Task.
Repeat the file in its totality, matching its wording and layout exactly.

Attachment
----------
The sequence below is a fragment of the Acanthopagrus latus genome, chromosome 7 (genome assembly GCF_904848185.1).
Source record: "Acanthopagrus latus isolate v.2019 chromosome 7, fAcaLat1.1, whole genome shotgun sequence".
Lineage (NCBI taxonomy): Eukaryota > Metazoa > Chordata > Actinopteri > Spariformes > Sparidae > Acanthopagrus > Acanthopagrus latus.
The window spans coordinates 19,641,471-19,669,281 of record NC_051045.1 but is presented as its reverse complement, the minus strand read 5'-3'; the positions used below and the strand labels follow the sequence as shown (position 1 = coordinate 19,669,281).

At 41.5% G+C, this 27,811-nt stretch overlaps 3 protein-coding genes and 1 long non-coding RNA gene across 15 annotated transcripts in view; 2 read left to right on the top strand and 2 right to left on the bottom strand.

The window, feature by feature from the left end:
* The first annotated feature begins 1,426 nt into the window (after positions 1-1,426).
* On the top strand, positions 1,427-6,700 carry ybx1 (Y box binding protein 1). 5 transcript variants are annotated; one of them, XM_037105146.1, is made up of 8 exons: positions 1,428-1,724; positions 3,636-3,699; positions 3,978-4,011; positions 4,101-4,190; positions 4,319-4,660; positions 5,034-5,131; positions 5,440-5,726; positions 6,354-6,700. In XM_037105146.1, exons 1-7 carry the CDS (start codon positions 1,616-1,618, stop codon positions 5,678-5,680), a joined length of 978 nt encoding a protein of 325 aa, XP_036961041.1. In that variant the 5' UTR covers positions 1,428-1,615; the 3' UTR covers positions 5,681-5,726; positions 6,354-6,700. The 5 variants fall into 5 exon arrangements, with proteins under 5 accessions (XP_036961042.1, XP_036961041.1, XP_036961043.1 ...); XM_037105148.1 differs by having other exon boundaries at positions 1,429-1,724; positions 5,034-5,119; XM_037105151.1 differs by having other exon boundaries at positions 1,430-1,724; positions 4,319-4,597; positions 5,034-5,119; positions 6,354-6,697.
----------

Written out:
The sequence below is a fragment of the Acanthopagrus latus genome, chromosome 7 (genome assembly GCF_904848185.1).
Source record: "Acanthopagrus latus isolate v.2019 chromosome 7, fAcaLat1.1, whole genome shotgun sequence".
Lineage (NCBI taxonomy): Eukaryota > Metazoa > Chordata > Actinopteri > Spariformes > Sparidae > Acanthopagrus > Acanthopagrus latus.
The window spans coordinates 19,641,471-19,669,281 of record NC_051045.1 but is presented as its reverse complement, the minus strand read 5'-3'; the positions used below and the strand labels follow the sequence as shown (position 1 = coordinate 19,669,281).

At 41.5% G+C, this 27,811-nt stretch overlaps 3 protein-coding genes and 1 long non-coding RNA gene across 15 annotated transcripts in view; 2 read left to right on the top strand and 2 right to left on the bottom strand.

The window, feature by feature from the left end:
* The first annotated feature begins 1,426 nt into the window (after positions 1-1,426).
* On the top strand, positions 1,427-6,700 carry ybx1 (Y box binding protein 1). 5 transcript variants are annotated; one of them, XM_037105146.1, is made up of 8 exons: positions 1,428-1,724; positions 3,636-3,699; positions 3,978-4,011; positions 4,101-4,190; positions 4,319-4,660; positions 5,034-5,131; positions 5,440-5,726; positions 6,354-6,700. In XM_037105146.1, exons 1-7 carry the CDS (start codon positions 1,616-1,618, stop codon positions 5,678-5,680), a joined length of 978 nt encoding a protein of 325 aa, XP_036961041.1. In that variant the 5' UTR covers positions 1,428-1,615; the 3' UTR covers positions 5,681-5,726; positions 6,354-6,700. The 5 variants fall into 5 exon arrangements, with proteins under 5 accessions (XP_036961042.1, XP_036961041.1, XP_036961043.1 ...); XM_037105148.1 differs by having other exon boundaries at positions 1,429-1,724; positions 5,034-5,119; XM_037105151.1 differs by having other exon boundaries at positions 1,430-1,724; positions 4,319-4,597; positions 5,034-5,119; positions 6,354-6,697.